Try executing the code a couple of times. Every time, the rotation would be different. Here are a few sample runs in my case.

Rotation cat

Width and Height Shift

You can shift the image horizontally or vertically to augment it. The following code would shift it horizontally by max 30% and vertically by max 20%.

generator= tf.keras.preprocessing.image.ImageDataGenerator(width_shift_range=0.3, height_shift_range=0.2)
x, y = next(generator.flow_from_directory('images', batch_size=1))
plt.imshow(x[0].astype('uint8'))

We may specify the range as a float or an integer. A float value shows a percentage change, while the integer value would specify the number of pixels by which we desire a shift.

Here are a few examples of the horizontal and vertical shift.

Height and width shift cat

Brightness

The lighting conditions at the time of capturing the image may be a dim or too bright light. Vary the brightness of the image can simulate pictures under different lighting conditions. We change the image brightness by specifying the brighness_range parameter. The following code sets the brightness range between 0.6 and 2.0.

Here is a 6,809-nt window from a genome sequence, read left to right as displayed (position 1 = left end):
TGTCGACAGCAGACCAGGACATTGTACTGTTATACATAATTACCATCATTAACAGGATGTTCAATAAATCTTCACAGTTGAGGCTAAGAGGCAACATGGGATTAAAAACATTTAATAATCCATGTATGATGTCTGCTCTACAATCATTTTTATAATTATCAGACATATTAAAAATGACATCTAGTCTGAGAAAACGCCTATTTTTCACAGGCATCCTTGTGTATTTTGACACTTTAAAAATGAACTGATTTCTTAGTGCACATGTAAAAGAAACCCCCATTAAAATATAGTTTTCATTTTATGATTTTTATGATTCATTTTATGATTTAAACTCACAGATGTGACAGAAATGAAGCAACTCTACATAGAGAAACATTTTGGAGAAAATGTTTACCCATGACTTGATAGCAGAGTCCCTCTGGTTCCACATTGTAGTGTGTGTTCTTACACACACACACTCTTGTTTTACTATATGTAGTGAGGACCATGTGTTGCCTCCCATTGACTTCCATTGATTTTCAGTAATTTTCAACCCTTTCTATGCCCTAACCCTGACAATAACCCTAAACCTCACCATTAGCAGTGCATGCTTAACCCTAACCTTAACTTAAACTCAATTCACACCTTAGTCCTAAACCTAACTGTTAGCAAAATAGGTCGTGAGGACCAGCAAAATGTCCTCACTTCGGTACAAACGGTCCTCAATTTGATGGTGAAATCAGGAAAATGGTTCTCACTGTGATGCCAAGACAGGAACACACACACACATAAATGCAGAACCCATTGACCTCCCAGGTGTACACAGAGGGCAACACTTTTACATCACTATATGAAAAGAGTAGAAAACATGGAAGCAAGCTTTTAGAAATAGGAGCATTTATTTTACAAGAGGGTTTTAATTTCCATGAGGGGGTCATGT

generator = tf.keras.preprocessing.image.ImageDataGenerator(
   brightness_range=(0.6, 2.0)
)
x, y = next(generator.flow_from_directory('images', batch_size=1))
plt.imshow(x[0].astype('uint8'));

Here are a few samples with varying brightness.

Brightness cat

Shear Transformation

The shear transformation slants the image. This creates a sort of ‘stretch’ in the image, which we do not see in rotation. The shear_range specifies the angle of the slant in degrees.

generator = tf.keras.preprocessing.image.ImageDataGenerator(
   shear_range=60
)
 
x, y = next(generator.flow_from_directory('images', batch_size=1))
plt.imshow(x[0].astype('uint8'));

Here are a few samples of shear transformations:

Shear transformation cat

Zooming in-out

This transformation can randomly zoom in or zoom out of the image. It takes two float values, upper and lower limits. Any value smaller than 1 will zoom in on the image. Whereas any value greater than 1 will zoom out on the image.